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EPA Releases Mine Waste Into Colorado's Animas River

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EPA Releases Mine Waste Into Animas

EPA Releases Mine Waste Into Colorado's Animas River

The Environmental Protection Agency unintentionally released about a million gallons of yellow sludge from a Colorado mine into the Animas River on Thursday. Officials downstream blasted the agency for not initially taking the spill more seriously.

New Mexico’s environment secretary said the EPA initially downplayed the danger the contamination posed to public safety and wildlife.

"Our reaction the first day was not appropriate," said Shaun McGrath, EPA spokesman. "We’ve very much changed our response"

McGrath spoke to community members at a meeting in Durango on Friday.

"Unfortunately our early comments may have sounded cavalier about the public health concern and concern about wildlife," McGrath said. "I want to assure the EPA is absolutely concerned about protecting public health and the environment."

The EPA and Colorado Reclamation, Mining and Safety team were investigating contamination at the Gold King Mine near Silverton, when they triggered the dam breach. No workers were injured.

"I’m very sorry for what happened," said David Ostrander, EPA’s director of emergency preparedness. "This is a huge tragedy. We typically respond to emergencies. We don’t cause them."

The agency has built a settling pond for the ongoing leakage and is testing river samples to analyze the extent of damage. They know several metals, including lead and arsenic, were released.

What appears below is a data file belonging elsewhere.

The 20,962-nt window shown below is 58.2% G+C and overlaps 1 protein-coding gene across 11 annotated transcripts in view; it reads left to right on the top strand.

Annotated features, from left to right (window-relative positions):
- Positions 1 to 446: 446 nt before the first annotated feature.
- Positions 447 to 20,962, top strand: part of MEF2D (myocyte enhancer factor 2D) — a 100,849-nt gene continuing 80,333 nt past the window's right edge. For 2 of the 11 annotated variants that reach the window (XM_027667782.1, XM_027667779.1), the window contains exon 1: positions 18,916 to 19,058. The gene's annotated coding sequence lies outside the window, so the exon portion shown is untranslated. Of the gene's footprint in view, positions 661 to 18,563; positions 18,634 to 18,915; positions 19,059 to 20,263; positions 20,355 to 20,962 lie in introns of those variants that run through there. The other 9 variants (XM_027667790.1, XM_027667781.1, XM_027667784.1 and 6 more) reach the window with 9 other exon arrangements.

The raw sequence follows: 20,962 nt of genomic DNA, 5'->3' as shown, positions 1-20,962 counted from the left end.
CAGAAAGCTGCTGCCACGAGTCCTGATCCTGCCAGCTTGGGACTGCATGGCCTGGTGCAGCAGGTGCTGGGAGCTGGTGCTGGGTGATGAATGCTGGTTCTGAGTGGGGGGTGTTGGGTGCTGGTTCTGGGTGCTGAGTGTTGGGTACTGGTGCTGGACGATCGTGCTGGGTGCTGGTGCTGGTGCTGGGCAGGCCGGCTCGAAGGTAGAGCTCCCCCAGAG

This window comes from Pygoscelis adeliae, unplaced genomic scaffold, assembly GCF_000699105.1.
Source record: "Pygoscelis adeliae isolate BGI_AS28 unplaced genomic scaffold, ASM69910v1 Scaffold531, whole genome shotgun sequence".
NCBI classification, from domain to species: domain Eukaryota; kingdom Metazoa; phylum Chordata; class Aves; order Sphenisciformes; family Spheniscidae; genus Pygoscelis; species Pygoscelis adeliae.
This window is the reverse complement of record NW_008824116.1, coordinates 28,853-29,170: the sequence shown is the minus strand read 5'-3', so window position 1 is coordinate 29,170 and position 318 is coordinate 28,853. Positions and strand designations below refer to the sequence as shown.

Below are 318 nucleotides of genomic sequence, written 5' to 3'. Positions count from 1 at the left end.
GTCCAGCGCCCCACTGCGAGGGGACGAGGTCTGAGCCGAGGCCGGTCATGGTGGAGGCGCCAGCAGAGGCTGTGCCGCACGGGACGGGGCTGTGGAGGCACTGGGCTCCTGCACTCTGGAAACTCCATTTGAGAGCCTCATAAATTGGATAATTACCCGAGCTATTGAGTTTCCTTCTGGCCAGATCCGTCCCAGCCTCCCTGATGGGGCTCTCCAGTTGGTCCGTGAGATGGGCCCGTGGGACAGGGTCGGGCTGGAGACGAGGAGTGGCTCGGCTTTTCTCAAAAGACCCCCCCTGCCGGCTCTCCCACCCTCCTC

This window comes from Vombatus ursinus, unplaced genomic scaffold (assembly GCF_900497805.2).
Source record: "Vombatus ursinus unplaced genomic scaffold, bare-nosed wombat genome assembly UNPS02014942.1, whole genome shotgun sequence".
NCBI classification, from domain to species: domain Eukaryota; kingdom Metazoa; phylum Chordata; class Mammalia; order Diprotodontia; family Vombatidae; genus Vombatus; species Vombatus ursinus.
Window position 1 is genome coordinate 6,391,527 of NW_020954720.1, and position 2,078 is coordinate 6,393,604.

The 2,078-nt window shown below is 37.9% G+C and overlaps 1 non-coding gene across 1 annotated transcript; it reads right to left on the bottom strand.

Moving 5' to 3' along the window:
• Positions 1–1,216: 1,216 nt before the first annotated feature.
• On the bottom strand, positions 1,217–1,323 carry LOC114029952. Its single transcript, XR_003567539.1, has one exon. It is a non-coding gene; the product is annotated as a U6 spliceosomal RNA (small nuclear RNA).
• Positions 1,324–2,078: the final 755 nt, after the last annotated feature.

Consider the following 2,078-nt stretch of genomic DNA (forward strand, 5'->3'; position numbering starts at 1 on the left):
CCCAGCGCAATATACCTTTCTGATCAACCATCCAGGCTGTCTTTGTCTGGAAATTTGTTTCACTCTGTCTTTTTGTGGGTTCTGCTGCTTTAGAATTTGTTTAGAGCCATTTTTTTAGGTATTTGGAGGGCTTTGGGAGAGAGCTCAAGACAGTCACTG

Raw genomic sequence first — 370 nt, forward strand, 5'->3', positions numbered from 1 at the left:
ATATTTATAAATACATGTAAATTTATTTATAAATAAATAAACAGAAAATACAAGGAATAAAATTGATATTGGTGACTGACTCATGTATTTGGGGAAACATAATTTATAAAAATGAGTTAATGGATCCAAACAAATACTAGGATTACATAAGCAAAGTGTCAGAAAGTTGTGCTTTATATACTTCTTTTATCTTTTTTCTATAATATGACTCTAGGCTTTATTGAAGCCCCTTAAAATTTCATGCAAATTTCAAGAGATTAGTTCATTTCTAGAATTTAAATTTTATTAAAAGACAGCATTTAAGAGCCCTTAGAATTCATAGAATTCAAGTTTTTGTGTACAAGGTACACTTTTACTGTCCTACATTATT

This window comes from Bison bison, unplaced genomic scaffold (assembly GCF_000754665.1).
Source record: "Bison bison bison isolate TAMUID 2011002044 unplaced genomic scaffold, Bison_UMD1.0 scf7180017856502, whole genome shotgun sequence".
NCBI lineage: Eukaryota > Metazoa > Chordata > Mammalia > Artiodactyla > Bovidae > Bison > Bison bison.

The Animas flows into the San Juan River, then the Colorado River. Forty million people, including several tribes, depend on the Colorado for drinking water. 

The EPA anticipates ongoing ramifications and river closures in the future.

More Gold King Mine Coverage

Known as “the informer” among her siblings, Laurel Morales came by reporting naturally.She’s been a public radio reporter since 1998, cutting tape with a razor blade at KQED’s California Report. She traded in her flip-flops for snow boots to work for Minnesota Public Radio, where she received her first digital recorder. But Morales has spent most of her career in northern Arizona where she’s had the honor to witness a Miss Navajo sheep butchering contest, a Havasupai medicine woman’s ceremony, and a group of blind teens hike the Grand Canyon.She joined KJZZ’s Fronteras Desk in 2011. In 2017, Morales produced a multi-platform project called Earth+Bone about what tribes believe to be sacred and what Westerners consider fair game. She’s won several awards for her work, including a national Edward R. Murrow Award for her continuing coverage of the Yarnell Hill Fire. She earned her master’s in journalism from Northwestern University’s Medill School of Journalism.